July 24, 2014
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INTERNATIONAL DIGEST: India elections worry Christians; Taliban executes officials ...
Posted on May 8, 2009 | by Mark Kelly

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NASHVILLE, Tenn. (BP)--With Hindu nationalists rising in influence across India, Christians in that country are praying a secular party comes to power in national elections currently underway.

The 10 states in which the Hindu nationalist Bharatiya Janata Party wields political influence have become "absolutely inhospitable" and "hostile" to Christians because of the "inaction of the federal government," Sajan K. George, national president of the Global Council of Indian Christians, told the Compass Direct news service.

Christians and other non-Hindu minorities need a federal government willing to use its power to issue warnings, ultimately dismiss state legislatures and state executives and make laws applicable across the nation, said John Dayal, secretary general of the All India Christian Council.

"What is at stake now, as never before, is the stability and consistency of India's constitutional institutions in their response to critical situations, their zeal to correct wrongs and their commitment to the welfare of the weakest and the lowest," Dayal told Compass Direct. "Personally, I would even welcome a Third Front [a grouping of anti-Congress Party and anti-BJP parties led by the Communist Party of India-Marxist] government supported by the Congress Party," he added. "Certainly, a BJP-led government is the least desirable, as we fear major erosion and even regression in issues of freedom of faith, Dalit liberation and affirmative action for the poor."

Christians are especially concerned about state assembly elections in Orissa state, where Hindu nationalist violence following a swami's murder in August 2008 left more than 127 people dead and more than 50,000 homeless. Christian leaders believe the results will either embolden Hindu nationalists to launch more attacks or compel them to refrain from violence, Compass reported. The BJP has made the killing of Saraswati its main election plank.

With 714 million eligible voters, India's five-phase elections began April 16, with results of the polling not due to be reported until May 16, Compass reported. Negotiations after that will determine the multi-party alliance on which the new government will be based.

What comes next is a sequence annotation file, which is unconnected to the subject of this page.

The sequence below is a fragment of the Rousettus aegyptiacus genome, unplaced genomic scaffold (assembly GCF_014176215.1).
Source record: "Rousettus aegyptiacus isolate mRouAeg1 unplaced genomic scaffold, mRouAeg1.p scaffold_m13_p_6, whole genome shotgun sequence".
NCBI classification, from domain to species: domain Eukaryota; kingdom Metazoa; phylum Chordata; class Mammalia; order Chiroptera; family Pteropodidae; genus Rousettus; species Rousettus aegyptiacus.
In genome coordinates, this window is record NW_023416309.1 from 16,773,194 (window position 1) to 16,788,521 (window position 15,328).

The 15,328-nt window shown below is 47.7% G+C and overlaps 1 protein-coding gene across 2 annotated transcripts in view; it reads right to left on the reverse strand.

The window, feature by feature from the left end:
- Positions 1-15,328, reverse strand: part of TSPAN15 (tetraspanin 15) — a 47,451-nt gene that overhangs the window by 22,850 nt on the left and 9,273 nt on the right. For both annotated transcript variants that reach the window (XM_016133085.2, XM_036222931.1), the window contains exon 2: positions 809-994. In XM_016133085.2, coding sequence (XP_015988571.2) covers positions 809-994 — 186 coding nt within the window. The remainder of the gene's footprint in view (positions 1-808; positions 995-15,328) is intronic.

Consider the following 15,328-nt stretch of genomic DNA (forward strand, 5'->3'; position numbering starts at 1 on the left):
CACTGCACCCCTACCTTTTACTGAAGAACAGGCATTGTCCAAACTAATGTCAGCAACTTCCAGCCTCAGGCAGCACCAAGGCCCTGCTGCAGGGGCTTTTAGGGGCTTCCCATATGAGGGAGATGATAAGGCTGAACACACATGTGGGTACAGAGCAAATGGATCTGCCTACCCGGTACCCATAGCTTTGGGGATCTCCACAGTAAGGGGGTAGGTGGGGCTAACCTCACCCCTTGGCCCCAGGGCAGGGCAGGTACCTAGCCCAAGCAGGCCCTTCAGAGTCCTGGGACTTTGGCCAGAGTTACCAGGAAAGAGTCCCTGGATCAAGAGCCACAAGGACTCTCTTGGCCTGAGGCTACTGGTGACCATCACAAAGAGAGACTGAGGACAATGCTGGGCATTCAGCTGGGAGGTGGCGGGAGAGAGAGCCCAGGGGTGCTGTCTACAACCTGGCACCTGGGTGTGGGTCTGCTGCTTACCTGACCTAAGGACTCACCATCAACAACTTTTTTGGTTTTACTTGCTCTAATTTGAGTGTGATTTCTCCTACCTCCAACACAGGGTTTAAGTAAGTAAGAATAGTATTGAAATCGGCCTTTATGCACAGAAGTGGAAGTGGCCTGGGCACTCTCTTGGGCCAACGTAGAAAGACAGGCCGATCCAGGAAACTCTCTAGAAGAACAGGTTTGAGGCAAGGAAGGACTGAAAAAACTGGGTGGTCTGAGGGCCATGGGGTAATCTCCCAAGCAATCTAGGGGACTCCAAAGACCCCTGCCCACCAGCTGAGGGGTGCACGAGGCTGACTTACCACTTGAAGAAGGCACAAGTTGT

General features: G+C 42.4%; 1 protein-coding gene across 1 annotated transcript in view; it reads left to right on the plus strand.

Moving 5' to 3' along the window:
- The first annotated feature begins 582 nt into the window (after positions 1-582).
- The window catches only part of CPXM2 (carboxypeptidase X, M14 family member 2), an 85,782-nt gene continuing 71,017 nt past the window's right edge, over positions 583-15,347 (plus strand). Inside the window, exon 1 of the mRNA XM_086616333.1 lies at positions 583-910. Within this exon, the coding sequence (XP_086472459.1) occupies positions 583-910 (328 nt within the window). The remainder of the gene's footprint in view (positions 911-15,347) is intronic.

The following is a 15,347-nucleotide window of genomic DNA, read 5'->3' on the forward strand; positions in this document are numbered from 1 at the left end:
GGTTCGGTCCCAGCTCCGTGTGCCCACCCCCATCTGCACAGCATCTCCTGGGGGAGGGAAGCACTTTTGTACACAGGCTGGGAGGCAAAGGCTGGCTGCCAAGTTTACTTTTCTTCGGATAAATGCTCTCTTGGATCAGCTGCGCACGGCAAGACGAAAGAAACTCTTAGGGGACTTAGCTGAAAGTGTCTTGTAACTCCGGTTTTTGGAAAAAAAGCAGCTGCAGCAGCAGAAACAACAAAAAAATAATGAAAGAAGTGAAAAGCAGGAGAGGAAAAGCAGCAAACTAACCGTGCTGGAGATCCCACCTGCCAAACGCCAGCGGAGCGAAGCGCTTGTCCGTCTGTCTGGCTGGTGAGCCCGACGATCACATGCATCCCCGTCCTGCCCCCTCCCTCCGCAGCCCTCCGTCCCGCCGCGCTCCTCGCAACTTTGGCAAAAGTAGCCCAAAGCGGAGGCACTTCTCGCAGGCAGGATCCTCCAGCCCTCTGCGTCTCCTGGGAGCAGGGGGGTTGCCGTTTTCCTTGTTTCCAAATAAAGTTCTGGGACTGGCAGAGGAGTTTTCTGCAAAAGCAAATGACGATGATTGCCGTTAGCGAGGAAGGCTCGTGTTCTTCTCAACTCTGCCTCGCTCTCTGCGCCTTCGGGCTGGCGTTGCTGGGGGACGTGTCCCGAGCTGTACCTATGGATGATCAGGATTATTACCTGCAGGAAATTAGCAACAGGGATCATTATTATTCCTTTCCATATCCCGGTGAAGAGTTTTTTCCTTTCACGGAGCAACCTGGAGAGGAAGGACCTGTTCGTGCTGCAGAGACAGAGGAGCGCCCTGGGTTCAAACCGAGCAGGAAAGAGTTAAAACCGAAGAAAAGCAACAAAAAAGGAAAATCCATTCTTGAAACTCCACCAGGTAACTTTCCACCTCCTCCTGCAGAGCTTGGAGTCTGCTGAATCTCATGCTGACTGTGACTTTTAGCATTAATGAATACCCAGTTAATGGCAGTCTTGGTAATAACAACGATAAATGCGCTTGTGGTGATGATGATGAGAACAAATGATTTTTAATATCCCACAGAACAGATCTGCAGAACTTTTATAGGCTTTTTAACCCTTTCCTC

"The results of the elections on May 16 will show whether the ideology of Mohandas Karamchand Gandhi, the father of the nation who promoted communal harmony, will prevail in India, or that of his killer Nathuram Godse, allegedly a member of the RSS," George told Compass Direct.

TALIBAN EXECUTES GOVERNMENT OFFICIALS -- Taliban militants executed two government officials May 2 in Pakistan's Swat Valley as a reprisal for the deaths of two Taliban commanders in fighting with government security forces. Pakistan's military launched operations against the Taliban after they violated terms of a February peace deal and moved gunmen into neighboring districts.

Baptist Press reported in late April that Taliban militants physically abused Christians in Karachi after the Christians protested orders from the Taliban to convert to Islam or die. Christians complained to the government and then staged a peaceful protest, after which more than 100 masked Taliban militants invaded the community with automatic rifles. Christian homes were pillaged and Christians were abused, according to reports.

Pakistan's military reported more than 170 militants have been killed since the offensive was launched April 26. The two government officials were kidnapped and beheaded in a village 10 miles north of Swat's main town, Mingora, police officials told the Reuters news service. Their bodies were dumped beside a road.

The brazen retribution raised even further concerns that the national government may not be able to contain the Taliban insurgency. President Obama has said the situation in Pakistan warranted "grave concern," given both the country's possession of nuclear weapons and the fact that Pakistan's northwestern region has fed instability in neighboring Afghanistan.

The number of people killed in terrorist attacks in Pakistan rose by more than 70 percent in 2008, according to the U.S. State Department. Pakistan's President Asif Ali Zardari and his Afghan counterpart, Hamid Karzai, were scheduled to meet will meet Obama in Washington May 6-7 to discuss strategies to defeat al Qaeda and Taliban forces along the Pakistani-Afghan border.

EGYPT CONFISCATES CHRISTIAN FARMERS' SWINE -- Pig farmers in Egypt protested May 3 as government health workers confiscated the farmers' herds for slaughter -- despite the fact Egypt has had no confirmed cases of the H1N1 "swine flu" virus. Most pig farmers in Egypt are Christians who do not follow Muslim customs against eating pork.

Egypt's government ordered all pigs in the country to be killed without regard to whether they are infected, saying it is a precaution against the flu, CNN reported. Local media reported hundreds of protestors clashed with police over the decision.

A government official promised pig farmers would be compensated for their herds and said the meat of healthy animals would be frozen and returned to its owners after the ban was lifted.
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Compiled by Baptist Press assistant editor Mark Kelly.
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